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Optimism, not a breakthrough, prevails in Greece talks

June 4, 2015

Crunch talks in Brussels between Greece and its international creditors have failed to produce a breakthrough, but both sides say progress was made. Reform talks to unlock urgently needed funds will continue.

Alexis Tsipras und Jean-Claude Juncker in Brüssel
Image: Reuters

Greek Prime Minister Alexis Tsipras' (above left) meeting with international creditors in Brussels extended into the early hours of Thursday morning, in an attempt to thrash out a deal that could avert a possible "Grexit."

The push is towards a deal that would allow Athens to access crucial bailout aid in return for reforms.

Time is running out for Athens to reach an agreement with its creditors - the European Commission, the European Central Bank (ECB) and the International Monetary Fund (IMF) - as it faces 1.6 billion euros ($1.8 billion) in debt repayments this month.

Tsipras' anti-austerity Syriza government has been locked in a standoff with Greece's creditors to unlock the last tranche of its bailout package. Both sides indicated the negotiations were heading in the right direction, but the four-hour discussions that ended on Thursday concluded without any agreement.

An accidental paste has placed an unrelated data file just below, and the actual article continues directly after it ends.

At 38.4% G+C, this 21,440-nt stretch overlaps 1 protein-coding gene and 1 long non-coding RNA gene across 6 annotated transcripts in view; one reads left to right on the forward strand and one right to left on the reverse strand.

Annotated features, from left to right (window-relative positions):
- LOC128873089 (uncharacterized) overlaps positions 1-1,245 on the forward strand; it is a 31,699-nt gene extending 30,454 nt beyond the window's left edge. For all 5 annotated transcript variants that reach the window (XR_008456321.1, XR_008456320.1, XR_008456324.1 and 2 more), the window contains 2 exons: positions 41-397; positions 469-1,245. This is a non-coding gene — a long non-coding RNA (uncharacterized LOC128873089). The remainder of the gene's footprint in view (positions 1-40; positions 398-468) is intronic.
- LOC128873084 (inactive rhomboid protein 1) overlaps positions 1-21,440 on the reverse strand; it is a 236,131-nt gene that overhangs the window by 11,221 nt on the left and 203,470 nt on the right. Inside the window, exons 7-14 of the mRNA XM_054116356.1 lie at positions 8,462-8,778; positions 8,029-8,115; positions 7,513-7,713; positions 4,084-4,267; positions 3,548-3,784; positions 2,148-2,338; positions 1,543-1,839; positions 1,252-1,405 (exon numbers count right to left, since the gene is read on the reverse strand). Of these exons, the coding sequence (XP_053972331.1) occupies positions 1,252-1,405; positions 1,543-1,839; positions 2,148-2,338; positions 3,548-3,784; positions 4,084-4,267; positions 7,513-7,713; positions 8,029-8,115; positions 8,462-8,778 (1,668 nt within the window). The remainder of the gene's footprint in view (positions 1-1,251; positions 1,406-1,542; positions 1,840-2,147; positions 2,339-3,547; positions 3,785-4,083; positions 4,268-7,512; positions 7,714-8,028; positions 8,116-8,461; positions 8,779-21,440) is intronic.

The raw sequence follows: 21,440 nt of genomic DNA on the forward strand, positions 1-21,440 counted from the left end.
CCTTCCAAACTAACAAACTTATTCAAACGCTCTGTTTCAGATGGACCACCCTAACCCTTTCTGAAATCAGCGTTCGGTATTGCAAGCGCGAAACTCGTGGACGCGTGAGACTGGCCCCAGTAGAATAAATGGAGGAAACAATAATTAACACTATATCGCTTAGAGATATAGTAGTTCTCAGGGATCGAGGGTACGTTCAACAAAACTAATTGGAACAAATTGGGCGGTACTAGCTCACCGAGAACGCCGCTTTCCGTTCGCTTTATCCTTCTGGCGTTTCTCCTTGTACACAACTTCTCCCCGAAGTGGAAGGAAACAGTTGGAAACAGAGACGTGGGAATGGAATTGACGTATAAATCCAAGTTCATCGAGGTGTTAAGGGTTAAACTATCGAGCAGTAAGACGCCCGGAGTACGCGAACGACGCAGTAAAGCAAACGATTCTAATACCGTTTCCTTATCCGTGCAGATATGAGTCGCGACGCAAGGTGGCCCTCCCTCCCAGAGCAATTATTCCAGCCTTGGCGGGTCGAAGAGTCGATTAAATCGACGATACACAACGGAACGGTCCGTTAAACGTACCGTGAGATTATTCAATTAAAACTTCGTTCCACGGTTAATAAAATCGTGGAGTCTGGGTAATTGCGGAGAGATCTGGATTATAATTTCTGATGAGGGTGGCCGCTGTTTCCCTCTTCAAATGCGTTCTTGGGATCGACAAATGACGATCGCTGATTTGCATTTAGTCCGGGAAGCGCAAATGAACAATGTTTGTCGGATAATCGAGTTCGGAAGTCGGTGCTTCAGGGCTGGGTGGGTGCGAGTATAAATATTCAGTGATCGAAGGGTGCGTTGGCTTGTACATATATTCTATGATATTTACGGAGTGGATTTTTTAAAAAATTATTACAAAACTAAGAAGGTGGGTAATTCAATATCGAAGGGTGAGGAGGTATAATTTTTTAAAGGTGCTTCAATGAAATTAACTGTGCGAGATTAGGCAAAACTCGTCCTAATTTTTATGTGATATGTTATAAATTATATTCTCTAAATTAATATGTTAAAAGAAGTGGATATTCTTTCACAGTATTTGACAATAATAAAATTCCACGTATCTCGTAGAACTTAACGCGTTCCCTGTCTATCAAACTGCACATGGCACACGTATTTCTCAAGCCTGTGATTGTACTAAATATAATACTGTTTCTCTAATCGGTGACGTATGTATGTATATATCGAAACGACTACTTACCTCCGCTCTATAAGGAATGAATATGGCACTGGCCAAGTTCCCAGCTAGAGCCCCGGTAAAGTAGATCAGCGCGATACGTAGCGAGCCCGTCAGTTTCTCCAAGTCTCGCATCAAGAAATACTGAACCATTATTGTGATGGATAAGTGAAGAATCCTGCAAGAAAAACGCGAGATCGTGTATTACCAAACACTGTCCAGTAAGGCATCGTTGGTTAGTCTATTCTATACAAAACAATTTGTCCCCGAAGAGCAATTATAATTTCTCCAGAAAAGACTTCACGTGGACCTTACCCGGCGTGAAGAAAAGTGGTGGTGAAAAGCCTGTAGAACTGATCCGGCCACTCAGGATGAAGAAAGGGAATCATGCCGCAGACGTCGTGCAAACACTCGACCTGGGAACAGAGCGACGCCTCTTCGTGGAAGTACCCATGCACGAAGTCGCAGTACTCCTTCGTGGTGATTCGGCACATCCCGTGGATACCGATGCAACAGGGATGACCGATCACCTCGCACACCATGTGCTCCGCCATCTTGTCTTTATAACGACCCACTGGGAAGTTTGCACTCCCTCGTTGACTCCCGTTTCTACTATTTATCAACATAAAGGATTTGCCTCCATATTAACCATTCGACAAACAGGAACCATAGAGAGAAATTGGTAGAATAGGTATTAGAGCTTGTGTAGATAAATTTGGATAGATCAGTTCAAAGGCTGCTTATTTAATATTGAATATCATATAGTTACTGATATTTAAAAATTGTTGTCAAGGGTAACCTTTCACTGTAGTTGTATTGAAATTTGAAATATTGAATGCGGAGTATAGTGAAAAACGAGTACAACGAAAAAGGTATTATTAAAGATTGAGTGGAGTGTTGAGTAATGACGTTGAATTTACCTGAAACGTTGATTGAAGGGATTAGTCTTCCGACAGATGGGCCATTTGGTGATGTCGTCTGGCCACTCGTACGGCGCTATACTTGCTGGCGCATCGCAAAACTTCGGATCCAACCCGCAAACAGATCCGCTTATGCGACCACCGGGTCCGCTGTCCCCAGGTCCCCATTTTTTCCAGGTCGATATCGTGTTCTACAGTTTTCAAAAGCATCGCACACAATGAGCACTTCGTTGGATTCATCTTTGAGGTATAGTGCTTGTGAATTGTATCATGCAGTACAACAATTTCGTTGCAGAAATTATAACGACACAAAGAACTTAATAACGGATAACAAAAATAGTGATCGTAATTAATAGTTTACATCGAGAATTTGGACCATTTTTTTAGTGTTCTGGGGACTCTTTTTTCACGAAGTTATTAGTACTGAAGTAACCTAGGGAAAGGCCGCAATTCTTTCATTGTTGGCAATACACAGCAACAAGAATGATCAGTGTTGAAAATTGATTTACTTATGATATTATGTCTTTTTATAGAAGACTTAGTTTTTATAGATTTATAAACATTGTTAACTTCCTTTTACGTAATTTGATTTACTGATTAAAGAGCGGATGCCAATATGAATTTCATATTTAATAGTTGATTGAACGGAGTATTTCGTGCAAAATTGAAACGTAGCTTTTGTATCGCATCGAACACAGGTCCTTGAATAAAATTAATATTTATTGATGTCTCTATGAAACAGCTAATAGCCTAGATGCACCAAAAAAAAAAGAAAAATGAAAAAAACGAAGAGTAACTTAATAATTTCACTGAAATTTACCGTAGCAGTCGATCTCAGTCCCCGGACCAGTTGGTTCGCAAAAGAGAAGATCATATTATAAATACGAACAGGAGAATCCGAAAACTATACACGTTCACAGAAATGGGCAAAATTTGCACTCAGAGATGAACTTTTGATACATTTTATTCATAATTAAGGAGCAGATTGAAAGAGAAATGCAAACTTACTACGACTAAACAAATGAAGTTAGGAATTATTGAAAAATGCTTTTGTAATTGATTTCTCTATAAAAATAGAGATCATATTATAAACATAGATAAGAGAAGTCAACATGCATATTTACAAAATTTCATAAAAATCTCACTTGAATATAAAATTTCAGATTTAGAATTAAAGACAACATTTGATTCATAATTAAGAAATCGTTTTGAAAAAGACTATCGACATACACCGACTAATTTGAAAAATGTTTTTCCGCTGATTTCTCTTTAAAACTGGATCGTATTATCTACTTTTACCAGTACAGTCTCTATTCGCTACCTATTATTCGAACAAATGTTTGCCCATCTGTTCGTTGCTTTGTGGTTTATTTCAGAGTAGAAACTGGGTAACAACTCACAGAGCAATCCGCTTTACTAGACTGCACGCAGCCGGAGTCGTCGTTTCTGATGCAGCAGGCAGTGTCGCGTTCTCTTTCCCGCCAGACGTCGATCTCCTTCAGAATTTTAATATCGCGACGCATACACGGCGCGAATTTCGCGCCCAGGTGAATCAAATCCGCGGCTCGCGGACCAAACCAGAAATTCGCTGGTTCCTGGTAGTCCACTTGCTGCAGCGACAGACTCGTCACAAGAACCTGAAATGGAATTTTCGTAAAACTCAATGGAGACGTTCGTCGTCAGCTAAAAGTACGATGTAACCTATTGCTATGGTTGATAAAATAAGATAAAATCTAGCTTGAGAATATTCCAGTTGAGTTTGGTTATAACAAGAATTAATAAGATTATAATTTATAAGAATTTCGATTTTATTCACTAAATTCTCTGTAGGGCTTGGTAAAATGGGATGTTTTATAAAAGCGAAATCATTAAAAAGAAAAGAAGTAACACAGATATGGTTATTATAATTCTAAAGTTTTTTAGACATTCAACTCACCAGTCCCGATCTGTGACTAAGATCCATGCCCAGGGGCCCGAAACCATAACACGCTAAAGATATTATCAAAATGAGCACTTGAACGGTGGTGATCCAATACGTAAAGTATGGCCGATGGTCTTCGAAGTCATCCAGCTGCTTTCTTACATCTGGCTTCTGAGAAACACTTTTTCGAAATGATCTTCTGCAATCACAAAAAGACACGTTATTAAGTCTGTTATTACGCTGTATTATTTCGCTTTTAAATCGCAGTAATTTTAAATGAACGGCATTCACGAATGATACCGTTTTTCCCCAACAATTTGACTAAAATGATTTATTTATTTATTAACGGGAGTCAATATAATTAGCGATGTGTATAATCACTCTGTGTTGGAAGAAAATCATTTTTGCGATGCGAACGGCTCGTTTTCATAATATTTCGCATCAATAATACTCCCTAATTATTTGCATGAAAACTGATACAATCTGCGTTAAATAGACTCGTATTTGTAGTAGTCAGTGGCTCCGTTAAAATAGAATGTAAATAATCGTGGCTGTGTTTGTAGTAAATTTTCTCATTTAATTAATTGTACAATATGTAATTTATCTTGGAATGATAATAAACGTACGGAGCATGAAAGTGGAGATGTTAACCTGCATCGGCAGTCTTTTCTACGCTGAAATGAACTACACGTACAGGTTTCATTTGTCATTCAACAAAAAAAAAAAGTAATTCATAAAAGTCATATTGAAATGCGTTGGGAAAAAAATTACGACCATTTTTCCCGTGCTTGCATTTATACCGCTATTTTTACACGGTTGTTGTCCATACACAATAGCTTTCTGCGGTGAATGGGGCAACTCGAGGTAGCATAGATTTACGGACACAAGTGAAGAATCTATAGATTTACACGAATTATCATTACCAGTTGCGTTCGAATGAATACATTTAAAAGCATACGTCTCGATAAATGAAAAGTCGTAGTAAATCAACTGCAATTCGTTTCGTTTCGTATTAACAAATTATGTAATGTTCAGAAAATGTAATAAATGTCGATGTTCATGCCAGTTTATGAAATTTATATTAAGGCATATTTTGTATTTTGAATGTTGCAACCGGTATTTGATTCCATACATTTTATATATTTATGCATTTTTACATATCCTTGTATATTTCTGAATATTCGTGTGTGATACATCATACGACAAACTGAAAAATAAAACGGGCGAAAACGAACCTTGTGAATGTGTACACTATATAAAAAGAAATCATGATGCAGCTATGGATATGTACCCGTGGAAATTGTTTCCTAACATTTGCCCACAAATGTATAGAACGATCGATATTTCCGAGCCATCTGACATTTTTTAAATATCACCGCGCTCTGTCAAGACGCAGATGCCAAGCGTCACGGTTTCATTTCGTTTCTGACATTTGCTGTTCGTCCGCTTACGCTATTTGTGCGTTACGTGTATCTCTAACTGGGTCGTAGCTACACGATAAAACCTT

"I believe that, in any case, agreement is in sight but we need to conclude the discussions with a realistic point of view," Tsipras said after the talks, which included European Commission President Jean-Claude Juncker (above right) and Eurogroup Chief Jeroen Dijsselbloem.

The European Commission, the EU's executive arm, said in a statement that "progress" had been made.

"It was a good, constructive meeting. Progress was made in understanding each other's positions on the basis of various proposals. It was agreed that they will meet again. Intense work will continue," it said.

The talks center around what budget reforms Greece needs to implement to get the 7.2 billion euros ($8.1 billion) that are left over in its bailout fund.

A key test of how much money Greece has left will emerge this Friday, when it must repay the IMF 300 million euros.

Tsipras said he had rejected some of the reform plans put forward by Athens' creditors, including cuts to pensions, and a rise in the sales tax for electricity.

"There are points that no one would consider as a base for discussion," he said.

Ahead of the meeting, Tsipras had a telephone conversation with German Chancellor Angela Merkel and French President Francois Hollande. The three agreed on Greece's need for lower primary surpluses - the budget balance without taking into account debt servicing.

Without bailout funds, Greece could eventually default on its debts and crash out of the euro. Officials fear that Greece may not have the time to push key reforms through parliament by the end of the month, when the European share of Athens' bailout expires.

jr/bk (AP, AFP, dpa)